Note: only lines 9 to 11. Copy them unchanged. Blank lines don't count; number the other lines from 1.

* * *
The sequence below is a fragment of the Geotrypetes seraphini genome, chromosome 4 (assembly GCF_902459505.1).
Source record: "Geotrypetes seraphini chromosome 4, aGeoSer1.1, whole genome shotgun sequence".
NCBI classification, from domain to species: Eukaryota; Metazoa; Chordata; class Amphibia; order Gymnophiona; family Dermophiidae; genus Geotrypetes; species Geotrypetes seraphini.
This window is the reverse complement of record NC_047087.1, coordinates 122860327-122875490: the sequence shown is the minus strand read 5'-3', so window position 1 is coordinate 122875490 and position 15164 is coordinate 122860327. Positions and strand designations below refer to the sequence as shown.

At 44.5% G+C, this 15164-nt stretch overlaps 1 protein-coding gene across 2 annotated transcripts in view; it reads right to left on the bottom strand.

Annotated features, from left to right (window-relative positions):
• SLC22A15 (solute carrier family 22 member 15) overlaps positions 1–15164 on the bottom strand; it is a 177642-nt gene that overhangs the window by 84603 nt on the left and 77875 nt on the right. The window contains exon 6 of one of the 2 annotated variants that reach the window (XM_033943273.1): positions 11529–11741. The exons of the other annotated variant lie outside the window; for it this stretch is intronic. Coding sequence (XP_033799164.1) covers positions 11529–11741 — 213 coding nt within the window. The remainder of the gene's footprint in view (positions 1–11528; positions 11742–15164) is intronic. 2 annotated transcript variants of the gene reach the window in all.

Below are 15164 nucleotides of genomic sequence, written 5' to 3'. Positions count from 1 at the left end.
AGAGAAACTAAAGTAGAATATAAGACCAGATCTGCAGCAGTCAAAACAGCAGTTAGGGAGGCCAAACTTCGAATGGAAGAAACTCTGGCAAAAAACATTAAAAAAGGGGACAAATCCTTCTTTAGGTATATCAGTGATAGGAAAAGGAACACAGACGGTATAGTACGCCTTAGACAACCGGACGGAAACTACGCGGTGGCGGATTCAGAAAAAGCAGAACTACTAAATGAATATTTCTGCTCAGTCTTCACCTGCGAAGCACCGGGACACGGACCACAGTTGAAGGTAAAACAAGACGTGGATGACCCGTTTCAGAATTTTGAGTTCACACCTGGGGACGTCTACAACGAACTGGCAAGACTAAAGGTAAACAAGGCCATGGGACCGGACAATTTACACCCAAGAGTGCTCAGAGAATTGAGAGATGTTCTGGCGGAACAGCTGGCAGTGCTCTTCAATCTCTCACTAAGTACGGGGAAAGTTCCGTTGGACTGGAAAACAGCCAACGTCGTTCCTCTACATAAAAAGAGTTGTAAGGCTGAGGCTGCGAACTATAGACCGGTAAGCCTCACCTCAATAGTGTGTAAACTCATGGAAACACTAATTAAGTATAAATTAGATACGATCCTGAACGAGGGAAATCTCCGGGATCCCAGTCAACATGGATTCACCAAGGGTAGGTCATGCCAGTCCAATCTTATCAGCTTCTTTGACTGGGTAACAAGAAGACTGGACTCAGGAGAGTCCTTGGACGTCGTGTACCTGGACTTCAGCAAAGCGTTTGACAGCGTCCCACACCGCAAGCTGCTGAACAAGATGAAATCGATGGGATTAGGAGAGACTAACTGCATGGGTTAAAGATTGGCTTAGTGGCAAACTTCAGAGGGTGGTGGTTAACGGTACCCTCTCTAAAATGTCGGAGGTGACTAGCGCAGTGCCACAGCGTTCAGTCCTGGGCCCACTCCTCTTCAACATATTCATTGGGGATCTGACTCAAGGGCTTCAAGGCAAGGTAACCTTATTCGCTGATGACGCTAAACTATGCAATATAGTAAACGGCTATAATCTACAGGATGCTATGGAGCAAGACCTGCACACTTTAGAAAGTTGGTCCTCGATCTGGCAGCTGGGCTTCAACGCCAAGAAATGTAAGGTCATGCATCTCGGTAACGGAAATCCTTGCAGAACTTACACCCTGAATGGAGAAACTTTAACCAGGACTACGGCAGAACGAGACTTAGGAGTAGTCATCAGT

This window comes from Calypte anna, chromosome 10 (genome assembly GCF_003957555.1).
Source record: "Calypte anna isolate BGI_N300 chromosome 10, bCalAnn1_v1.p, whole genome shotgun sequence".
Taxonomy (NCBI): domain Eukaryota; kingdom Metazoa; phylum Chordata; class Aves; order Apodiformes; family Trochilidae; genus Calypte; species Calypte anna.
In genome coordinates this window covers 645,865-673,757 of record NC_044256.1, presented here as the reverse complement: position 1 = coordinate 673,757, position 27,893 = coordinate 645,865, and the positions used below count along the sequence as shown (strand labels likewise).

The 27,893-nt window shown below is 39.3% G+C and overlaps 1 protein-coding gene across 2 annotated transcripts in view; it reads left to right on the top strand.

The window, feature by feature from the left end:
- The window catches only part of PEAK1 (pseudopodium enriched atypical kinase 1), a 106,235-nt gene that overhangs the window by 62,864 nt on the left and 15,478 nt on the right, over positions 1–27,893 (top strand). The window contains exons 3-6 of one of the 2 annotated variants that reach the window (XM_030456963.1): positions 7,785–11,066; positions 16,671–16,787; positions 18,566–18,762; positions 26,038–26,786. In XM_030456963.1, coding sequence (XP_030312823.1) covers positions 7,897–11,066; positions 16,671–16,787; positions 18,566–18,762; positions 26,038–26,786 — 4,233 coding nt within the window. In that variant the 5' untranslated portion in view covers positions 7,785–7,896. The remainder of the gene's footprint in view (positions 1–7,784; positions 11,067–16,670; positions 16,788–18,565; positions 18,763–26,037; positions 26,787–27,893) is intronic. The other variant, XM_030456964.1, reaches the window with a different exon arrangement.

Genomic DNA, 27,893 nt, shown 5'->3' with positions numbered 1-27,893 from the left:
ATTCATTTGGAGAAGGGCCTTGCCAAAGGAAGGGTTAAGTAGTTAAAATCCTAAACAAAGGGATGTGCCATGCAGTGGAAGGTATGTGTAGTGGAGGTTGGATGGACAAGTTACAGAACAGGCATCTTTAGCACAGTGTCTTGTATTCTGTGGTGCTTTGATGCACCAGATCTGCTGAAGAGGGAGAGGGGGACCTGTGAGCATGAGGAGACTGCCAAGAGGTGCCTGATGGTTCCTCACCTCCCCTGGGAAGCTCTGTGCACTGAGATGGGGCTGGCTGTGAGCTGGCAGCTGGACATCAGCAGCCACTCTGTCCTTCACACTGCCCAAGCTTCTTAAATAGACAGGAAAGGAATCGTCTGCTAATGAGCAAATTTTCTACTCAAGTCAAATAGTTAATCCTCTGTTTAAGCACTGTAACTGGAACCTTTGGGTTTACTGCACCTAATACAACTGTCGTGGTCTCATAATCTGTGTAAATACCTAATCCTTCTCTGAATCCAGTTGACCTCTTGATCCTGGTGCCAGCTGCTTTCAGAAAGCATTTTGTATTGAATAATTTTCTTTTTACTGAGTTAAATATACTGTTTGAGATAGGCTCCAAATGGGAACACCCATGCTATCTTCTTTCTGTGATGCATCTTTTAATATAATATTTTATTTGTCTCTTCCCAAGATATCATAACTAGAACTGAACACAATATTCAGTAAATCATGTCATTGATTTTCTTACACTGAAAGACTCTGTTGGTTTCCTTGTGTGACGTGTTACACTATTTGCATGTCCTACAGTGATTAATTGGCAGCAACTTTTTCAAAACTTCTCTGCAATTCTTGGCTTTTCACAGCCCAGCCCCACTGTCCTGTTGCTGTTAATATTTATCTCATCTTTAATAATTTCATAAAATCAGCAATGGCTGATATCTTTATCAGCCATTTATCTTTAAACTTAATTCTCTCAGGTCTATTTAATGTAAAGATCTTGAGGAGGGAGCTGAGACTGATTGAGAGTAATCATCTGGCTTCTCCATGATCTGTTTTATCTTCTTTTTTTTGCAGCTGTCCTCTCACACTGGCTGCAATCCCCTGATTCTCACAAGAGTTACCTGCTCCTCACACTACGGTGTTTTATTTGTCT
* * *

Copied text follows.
AGAGAAACTAAAGTAGAATATAAGACCAGATCTGCAGCAGTCAAAACAGCAGTTAGGGAGGCCAAACTTCGAATGGAAGAAACTCTGGCAAAAAACATTAAAAAAGGGGACAAATCCTTCTTTAGGTATATCAGTGATAGGAAAAGGAACACAGACGGTATAGTACGCCTTAGACAACCGGACGGAAACTACGCGGTGGCGGATTCAGAAAAAGCAGAACTACTAAATGAATATTTCTGCTCAGTCTTCACCTGCGAAGCACCGGGACACGGACCACAGTTGAAGGTAAAACAAGACGTGGATGACCCGTTTCAGAATTTTGAGTTCACACCTGGGGACGTCTACAACGAACTGGCAAGACTAAAGGTAAACAAGGCCATGGGACCGGACAATTTACACCCAAGAGTGCTCAGAGAATTGAGAGATGTTCTGGCGGAACAGCTGGCAGTGCTCTTCAATCTCTCACTAAGTACGGGGAAAGTTCCGTTGGACTGGAAAACAGCCAACGTCGTTCCTCTACATAAAAAGAGTTGTAAGGCTGAGGCTGCGAACTATAGACCGGTAAGCCTCACCTCAATAGTGTGTAAACTCATGGAAACACTAATTAAGTATAAATTAGATACGATCCTGAACGAGGGAAATCTCCGGGATCCCAGTCAACATGGATTCACCAAGGGTAGGTCATGCCAGTCCAATCTTATCAGCTTCTTTGACTGGGTAACAAGAAGACTGGACTCAGGAGAGTCCTTGGACGTCGTGTACCTGGACTTCAGCAAAGCGTTTGACAGCGTCCCACACCGCAAGCTGCTGAACAAGATGAAATCGATGGGATTAGGAGAGACTAACTGCATGGGTTAAAGATTGGCTTAGTGGCAAACTTCAGAGGGTGGTGGTTAACGGTACCCTCTCTAAAATGTCGGAGGTGACTAGCGCAGTGCCACAGCGTTCAGTCCTGGGCCCACTCCTCTTCAACATATTCATTGGGGATCTGACTCAAGGGCTTCAAGGCAAGGTAACCTTATTCGCTGATGACGCTAAACTATGCAATATAGTAAACGGCTATAATCTACAGGATGCTATGGAGCAAGACCTGCACACTTTAGAAAGTTGGTCCTCGATCTGGCAGCTGGGCTTCAACGCCAAGAAATGTAAGGTCATGCATCTCGGTAACGGAAATCCTTGCAGAACTTACACCCTGAATGGAGAAACTTTAACCAGGACTACGGCAGAACGAGACTTAGGAGTAGTCATCAGT

This window comes from Calypte anna, chromosome 10 (genome assembly GCF_003957555.1).
Source record: "Calypte anna isolate BGI_N300 chromosome 10, bCalAnn1_v1.p, whole genome shotgun sequence".